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Let $f$ be a $2\pi$-periodic and Riemann integrable function on $\mathbb R$, where the Fourier series of the function f can be written as $$f(\theta)\thicksim \hat f(0)+\sum_{n\geq 1}[\hat f(n)+\hat f(-n)]\cos(n\theta)+i[\hat f(n)-\hat f(-n)]\sin(n\theta)$$

And, question is :
Prove that if $f$ is even, then $\hat f(n) = \hat f(-n)$, and we get a cosine series.
Prove that if $f$ is odd, then $\hat f(n) = -\hat f(-n)$, and we get a sine series.
Also note that $$A_n=\hat f(n)+\hat f(-n)=\frac 1 {\pi}\int_0^{2\pi}f(s)\cos(ns)ds \\ B_n=i[\hat f(n)-\hat f(-n)]=\frac 1 {\pi}\int_0^{2\pi}f(s)\sin(ns)ds$$

If $f$ is odd, then $A_n$ must be odd, i.e $f(s)\cos(ns)$ must be odd, which is indeed odd. Now in the solution manual they conclude saying $A_n=0$, how do they find that?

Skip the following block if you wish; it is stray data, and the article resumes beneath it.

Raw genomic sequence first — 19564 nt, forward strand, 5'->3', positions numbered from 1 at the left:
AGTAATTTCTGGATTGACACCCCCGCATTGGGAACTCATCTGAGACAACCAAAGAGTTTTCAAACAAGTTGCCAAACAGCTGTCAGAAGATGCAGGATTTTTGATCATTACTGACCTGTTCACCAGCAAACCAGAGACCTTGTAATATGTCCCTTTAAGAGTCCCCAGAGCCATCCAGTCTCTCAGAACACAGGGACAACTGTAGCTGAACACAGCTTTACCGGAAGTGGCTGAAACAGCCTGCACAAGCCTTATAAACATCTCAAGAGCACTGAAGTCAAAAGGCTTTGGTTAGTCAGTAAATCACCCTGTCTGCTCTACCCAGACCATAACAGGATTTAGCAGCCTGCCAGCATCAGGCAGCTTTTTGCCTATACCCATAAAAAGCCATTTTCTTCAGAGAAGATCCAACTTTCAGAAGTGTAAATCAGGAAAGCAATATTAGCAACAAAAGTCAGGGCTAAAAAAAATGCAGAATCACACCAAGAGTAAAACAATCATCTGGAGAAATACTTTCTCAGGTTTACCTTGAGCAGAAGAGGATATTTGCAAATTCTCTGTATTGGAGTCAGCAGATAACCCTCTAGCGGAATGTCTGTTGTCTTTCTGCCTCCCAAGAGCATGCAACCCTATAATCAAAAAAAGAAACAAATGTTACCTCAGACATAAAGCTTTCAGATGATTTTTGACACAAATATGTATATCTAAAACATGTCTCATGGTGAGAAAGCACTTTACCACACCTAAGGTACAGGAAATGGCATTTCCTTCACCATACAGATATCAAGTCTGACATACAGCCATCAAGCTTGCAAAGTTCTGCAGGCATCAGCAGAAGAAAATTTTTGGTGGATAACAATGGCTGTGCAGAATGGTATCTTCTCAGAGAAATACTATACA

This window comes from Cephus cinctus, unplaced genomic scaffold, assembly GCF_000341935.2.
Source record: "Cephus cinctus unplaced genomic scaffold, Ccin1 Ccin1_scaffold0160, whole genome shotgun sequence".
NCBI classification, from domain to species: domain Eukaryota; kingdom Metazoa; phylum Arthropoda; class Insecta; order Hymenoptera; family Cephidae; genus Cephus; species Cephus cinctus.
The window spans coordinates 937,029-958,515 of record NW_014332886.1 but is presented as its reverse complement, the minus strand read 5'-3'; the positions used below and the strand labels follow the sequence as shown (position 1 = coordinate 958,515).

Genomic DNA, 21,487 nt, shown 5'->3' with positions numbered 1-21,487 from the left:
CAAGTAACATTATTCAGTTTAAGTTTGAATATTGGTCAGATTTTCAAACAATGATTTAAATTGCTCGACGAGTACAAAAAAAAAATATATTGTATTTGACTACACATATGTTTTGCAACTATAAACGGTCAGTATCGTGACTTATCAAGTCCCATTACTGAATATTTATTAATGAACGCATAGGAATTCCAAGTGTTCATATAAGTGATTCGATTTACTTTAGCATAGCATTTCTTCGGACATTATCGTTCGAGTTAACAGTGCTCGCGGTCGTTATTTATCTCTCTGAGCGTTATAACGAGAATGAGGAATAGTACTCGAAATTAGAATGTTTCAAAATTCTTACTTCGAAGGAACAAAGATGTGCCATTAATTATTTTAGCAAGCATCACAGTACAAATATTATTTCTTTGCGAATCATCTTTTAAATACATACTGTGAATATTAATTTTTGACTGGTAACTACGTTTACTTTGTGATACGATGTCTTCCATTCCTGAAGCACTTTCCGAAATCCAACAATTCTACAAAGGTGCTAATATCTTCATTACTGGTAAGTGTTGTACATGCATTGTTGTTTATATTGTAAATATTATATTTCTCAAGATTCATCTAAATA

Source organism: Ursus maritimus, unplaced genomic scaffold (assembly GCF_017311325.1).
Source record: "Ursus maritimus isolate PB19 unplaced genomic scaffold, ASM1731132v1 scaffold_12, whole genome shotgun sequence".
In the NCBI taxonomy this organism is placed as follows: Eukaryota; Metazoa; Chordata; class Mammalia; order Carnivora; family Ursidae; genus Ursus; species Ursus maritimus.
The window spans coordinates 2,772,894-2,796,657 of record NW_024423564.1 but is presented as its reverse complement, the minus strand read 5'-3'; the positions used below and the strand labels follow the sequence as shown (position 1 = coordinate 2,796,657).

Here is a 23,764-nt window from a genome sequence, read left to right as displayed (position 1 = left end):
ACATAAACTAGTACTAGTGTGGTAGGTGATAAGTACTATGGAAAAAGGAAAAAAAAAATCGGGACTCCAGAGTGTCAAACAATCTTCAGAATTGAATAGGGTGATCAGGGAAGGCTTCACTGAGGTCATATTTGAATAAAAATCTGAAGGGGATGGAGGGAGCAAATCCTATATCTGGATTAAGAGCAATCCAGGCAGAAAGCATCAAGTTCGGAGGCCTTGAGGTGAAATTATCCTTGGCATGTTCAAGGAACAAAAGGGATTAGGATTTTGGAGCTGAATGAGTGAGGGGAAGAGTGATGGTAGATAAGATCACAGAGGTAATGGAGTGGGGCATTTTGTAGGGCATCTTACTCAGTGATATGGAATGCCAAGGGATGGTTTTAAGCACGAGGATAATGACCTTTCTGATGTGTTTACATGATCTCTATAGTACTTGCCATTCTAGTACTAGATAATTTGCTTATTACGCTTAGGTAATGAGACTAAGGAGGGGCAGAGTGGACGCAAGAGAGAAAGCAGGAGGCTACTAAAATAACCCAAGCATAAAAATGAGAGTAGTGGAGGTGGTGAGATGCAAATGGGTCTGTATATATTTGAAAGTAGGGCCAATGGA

Secondly, if $f$ is even, then $B_n$ must be odd, i.e $f(s)\sin(ns)$ must be odd, which is also true. And again in the solution manual it states that $B_n=0$ How do they come up with these?

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Hint: For even or odd $f$ use

$$f(-x)=f(x)\qquad \text{or} \qquad f(-x)=-f(x)$$

and plug in the fourier series and see what happens. Use that sine is an odd function and cosine is an even function.

If you want to show it like in the manual then you should shift the integration bounds for $0$ to $2\pi$ to the interval $-\pi$ to $\pi$, you can do this because the integrand is $2\pi$ periodic. Then use

$$\int_{-a}^{a}F(u)du=0$$

if $F(u)$ is odd.

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  • $\begingroup$ Most probably they came up with that.. Okay thanks! $\endgroup$ – Leyla Alkan Mar 15 '18 at 20:18

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